Category Archives: Instructional

What Is The Proper Etiquette When Serving Wine?

I had an enlightening conversation with one of the servers at St Kilda last night, and I’d like to share it with you. Besides servers and bartenders, I think anyone who has ever ordered a bottle of wine at a restaurant, or will do so in the future, will appreciate this info.

What is the proper etiquette when serving wine? By watching this talented server in action, and asking him some clarifying questions after, I was able to pick up a few cool pointers on how to properly do it.

When you approach a table, you will need to carry the bottle of wine, a wine key, and a serviette. A serviette is like a bar napkin that you will use if there are any wine drips. The serviette usually hangs neatly folded just above the wrist. This particular server holds the wine bottle in his right hand, with the serviette on his left wrist.

When you open the wine, the label should always be facing the customer who ordered the wine. The BOTTLE never moves. You twist the wine key. And here’s an interesting fact. When you pop the cork off, you should do it so there is NO SOUND when it comes off. I’m still trying to perfect this technique. It’s actually kind of difficult to master.

Now once you’ve got the cork off, many of you know, you pour a taste of it to the person who ordered it. At this point, stand up-right, almost aloof, with the bottle of wine in your right hand, and the left with the serviette behind your back. If the person says, “it’s not acceptable,” there’s no hesitancy or question. You figure out the next step, whether to get them a new bottle of the same, or something different. Wine does in fact “turn” so there is a chance this could happen. As the server, you should be ready for this to happen. Never ASSUME that the wine is going to be acceptable.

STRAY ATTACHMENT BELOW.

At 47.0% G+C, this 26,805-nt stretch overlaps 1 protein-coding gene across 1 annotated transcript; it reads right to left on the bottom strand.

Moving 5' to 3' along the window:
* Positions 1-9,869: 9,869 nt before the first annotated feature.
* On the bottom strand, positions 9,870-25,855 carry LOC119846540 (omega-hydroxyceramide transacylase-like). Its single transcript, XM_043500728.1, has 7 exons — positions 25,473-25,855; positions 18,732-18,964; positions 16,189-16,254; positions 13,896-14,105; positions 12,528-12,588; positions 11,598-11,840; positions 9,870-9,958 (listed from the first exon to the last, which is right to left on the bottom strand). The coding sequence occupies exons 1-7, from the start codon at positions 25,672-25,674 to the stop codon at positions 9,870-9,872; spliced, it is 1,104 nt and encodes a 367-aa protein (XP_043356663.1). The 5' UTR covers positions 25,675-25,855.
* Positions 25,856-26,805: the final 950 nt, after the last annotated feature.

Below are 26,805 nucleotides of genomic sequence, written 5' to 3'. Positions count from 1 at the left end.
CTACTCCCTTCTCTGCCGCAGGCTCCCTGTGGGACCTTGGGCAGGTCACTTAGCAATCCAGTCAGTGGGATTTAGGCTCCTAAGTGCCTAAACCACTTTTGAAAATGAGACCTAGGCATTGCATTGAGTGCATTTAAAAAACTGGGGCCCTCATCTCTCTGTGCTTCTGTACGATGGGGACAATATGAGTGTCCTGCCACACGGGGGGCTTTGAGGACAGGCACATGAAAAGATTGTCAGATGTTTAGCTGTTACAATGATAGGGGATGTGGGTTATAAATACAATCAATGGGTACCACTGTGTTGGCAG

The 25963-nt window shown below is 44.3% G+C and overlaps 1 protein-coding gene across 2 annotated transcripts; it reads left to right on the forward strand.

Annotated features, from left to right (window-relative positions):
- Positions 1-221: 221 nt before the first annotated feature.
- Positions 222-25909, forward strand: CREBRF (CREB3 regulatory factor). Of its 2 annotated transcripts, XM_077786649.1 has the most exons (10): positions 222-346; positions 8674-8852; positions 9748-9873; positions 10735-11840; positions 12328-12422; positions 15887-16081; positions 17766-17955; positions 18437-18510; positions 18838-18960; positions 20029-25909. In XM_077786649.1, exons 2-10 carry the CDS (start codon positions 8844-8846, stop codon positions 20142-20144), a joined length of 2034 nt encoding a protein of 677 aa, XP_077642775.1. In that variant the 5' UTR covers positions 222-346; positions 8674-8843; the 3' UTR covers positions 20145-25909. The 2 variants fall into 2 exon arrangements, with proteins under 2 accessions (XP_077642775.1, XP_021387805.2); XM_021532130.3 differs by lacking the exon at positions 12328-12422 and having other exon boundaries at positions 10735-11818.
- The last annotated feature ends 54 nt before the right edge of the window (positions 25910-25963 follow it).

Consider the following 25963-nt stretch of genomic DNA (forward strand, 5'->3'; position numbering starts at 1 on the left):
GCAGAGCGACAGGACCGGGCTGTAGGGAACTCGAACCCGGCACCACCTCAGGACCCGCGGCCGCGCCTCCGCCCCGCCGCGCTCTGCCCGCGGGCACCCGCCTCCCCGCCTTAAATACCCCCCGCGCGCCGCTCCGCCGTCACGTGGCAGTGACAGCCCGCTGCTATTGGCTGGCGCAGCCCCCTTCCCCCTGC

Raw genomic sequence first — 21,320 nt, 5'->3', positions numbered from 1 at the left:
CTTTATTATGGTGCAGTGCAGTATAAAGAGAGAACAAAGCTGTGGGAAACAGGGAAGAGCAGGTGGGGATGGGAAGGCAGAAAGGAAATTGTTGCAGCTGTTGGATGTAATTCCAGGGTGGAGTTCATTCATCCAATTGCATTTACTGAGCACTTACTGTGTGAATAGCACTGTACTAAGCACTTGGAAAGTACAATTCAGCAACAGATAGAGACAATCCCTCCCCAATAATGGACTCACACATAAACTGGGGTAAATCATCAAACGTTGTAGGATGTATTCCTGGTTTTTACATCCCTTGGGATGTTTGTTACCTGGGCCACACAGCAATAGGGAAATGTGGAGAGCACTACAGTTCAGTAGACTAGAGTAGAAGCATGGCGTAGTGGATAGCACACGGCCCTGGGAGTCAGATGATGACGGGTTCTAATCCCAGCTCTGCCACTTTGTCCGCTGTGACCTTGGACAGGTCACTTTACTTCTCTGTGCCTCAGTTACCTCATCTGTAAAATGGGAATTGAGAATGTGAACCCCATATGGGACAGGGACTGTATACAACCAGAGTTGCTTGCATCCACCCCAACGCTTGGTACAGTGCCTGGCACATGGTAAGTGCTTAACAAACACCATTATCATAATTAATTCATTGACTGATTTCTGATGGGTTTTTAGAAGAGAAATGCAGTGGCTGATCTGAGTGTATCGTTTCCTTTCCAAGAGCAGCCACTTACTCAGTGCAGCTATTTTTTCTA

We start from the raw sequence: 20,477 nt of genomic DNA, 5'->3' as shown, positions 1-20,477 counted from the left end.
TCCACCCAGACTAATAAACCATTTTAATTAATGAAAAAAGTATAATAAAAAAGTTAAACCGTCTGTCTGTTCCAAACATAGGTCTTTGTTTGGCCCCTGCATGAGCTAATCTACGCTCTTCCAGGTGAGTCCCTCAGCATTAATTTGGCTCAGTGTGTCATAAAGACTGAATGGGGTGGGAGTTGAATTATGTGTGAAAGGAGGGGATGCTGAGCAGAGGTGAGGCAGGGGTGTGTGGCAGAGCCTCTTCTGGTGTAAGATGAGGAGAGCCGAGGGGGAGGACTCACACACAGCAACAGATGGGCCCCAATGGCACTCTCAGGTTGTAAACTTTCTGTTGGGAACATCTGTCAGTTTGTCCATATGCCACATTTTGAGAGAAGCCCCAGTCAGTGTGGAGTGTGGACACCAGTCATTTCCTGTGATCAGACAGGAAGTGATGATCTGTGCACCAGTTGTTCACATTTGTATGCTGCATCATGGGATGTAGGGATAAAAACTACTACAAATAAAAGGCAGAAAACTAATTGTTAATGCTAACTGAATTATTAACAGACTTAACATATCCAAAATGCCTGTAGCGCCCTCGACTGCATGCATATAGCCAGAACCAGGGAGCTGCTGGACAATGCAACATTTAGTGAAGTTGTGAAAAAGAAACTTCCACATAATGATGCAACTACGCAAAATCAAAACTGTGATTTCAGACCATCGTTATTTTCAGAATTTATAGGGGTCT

Here’s a cool part I did not know. When the taster gives you the nod that the wine is good, you always pour everybody else’s FIRST, then the person who ordered the wine and tasted it, LAST. This is one of those traditions I’m sure you could look up for the reasoning behind it, but it’s basically a show of respect via the person who ordered the wine.

And when you pour the first glass, always pour only a half glass in each glass, but when you come to “the taster” at the end, you give them a little more. With this technique, it gives everyone at the table the impression that they’re getting more than just one glass of wine out of the bottle. Usually, there are four glasses of wine in a bottle.

When you pour the wine, you pour, twist, then subtly wipe the bottle with the serviette.

Of course, the twist top bottle is becoming more and more popular, and will change a bit of the ritual. But you can always play off of that, and have fun with it.

One last thing. If there is a cork, you don’t put it back in the bottle. You casually place it by the person who ordered the wine. I believe most wine’s names are also on the corks, so they can take the cork home with them. The perfect way to remember a delicious bottle of wine for future reference.  I remember speaking with a couple a few months back, and they actually write a date on the cork, then keep them all in a glass container in their kitchen.  Once a month, they’ll pull one of the corks out at random, and reminisce about the evening the cork came from.  A ritual I found endearing.